How Artificial Intelligence Promotes Structural Proteomics

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Understanding the formation of protein complexes is crucial in drug design and development of therapeutic proteins such as antibodies. However, proteins can attach to each other in millions of different combinations and the current docking solutions used to predict these interactions can be very slow. Faster and more accurate solutions are needed to streamline the process.

In a preprint Published earlier this year, a new machine learning model – EquiDock – was introduced that can quickly predict how two proteins interact. Unlike other approaches, the model does not rely on heavy candidate sampling and was found to make predictions up to 80–500 times faster than popular docking software.

To learn more about EquiDock and how artificial intelligence (AI) methods are moving the field of structural proteomics, Technology networks spoke with co-lead author of the article, Octavian-Eugen Ganeaa postdoctoral researcher in the MIT Computer Science and Artificial Intelligence Laboratory.

Molly Campbell (MC): For our readers who may not be familiar, could you describe your current research focus on proteomics?

Octavian Ganea (OG): My research uses AI (specifically deep learning) to model aspects of molecules that are important in various applications, such as drug discovery.

Proteins are involved in most biological processes in our body. Two or more proteins with different functions interact and form larger machines, ie complexes. They also bind to smaller molecules like those found in drugs. These processes alter the biological functions of individual proteins. For example, an ideal drug would inhibit a cancer-causing protein by attaching to specific areas of the surface. I am interested in using deep learning to model these interactions and to help and accelerate the research of chemists and biologists by providing better and faster computational tools.

MC: How do AI-based methods advance the field of proteomics and specifically structural proteomics?

AND: Biological processes are very complex by nature and have their own mysteries, even for domain experts. For example, to understand how interacting proteins attach to each other, humans or computers need to try all possible attachment combinations to find the most plausible one. Intuitively, if you have two three-dimensional objects with very irregular surfaces, you have to rotate them and try to link them in every possible way until you can find two complementary regions on both surfaces that would fit very well in terms of their geometric and chemical patterns. This is a very time consuming process for both manual and computational approaches. In addition, biologists are interested in discovering new interactions between a very large number of proteins, such as the ~20,000 human proteome. This is important, for example, to automatically detect unexpected side effects of new treatments. Such a problem now becomes akin to an extremely large 3D puzzle where you have to simultaneously scan pieces to match, as well as understand how each single pairwise confirmation is done by trying all possible combinations and rotations.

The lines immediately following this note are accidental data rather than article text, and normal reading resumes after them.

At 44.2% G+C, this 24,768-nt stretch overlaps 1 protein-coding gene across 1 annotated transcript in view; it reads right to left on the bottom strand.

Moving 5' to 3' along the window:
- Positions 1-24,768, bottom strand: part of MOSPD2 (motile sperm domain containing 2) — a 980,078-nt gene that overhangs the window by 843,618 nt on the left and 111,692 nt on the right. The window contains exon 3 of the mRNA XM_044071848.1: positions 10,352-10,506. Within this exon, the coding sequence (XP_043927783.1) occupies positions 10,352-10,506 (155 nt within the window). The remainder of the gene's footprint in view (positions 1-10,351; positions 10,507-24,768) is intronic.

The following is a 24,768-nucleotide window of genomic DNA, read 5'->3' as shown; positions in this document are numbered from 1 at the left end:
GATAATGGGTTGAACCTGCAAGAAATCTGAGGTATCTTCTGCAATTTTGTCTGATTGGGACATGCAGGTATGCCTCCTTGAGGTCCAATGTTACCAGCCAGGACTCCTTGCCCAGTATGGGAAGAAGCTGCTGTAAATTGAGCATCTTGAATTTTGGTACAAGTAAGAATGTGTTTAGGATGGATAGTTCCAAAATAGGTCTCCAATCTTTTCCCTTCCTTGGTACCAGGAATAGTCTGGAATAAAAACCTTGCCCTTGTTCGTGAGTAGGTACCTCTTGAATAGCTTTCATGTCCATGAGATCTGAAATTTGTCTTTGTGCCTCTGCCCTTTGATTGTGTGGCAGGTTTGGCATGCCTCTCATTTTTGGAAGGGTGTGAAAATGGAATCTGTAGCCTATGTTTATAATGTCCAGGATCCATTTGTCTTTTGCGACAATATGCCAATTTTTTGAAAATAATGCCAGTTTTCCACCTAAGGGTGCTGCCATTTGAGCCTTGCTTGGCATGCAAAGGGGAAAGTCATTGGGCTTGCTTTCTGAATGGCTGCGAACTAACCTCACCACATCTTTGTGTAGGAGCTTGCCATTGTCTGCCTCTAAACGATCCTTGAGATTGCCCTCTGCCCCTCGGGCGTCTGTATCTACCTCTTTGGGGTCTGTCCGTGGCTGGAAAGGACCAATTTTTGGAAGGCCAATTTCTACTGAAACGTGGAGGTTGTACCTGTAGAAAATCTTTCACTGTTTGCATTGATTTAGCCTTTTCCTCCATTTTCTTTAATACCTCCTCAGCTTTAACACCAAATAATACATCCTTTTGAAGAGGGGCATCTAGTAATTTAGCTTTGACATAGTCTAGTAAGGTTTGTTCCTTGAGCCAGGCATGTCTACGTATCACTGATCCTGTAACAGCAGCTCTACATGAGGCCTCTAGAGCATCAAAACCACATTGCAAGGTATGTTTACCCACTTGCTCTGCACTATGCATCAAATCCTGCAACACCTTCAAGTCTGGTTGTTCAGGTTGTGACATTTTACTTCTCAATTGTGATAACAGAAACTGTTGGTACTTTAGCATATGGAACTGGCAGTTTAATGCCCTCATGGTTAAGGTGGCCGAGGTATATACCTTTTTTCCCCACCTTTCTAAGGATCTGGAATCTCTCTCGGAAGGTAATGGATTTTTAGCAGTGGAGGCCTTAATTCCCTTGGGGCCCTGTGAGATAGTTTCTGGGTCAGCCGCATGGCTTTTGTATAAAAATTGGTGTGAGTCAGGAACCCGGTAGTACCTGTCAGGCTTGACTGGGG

MC: Can you explain how you made EquiDock?

AND: EquiDock takes the 3D structures of two proteins and instantly identifies which regions are likely to interact, which would otherwise be a complicated problem even for a biology expert. Discovering this information is then enough to understand how to rotate and orient the two proteins in their attached positions. EquiDock learns to capture complex coupling patterns from a large set of ~41,000 protein structures using a geometrically constrained model with thousands of parameters that are dynamically and automatically adjusted until they solve the task very well.

MC: What are the potential uses of EquiDock?

AND: As mentioned, EquiDock can enable rapid computerized scanning of drug side effects. This goes hand in hand with large-scale virtual screening of drugs and other types of molecules (eg antibodies, nanobodies, peptides). This is necessary to significantly shrink an astronomical search space that would otherwise be unfeasible for all of our current experimental capabilities (even aggregated globally). A rapid protein-protein docking method such as EquiDock combined with a rapid protein structure prediction model (such as AlphaFold2 developed by DeepMind) would aid in drug design, protein engineering, antibody generation or understanding the mechanism of action of a medicine, among many other exciting applications much needed in our quest for better disease treatments.

Octavian Ganea spoke with Molly Campbell, Senior Science Writer for Technology Networks.

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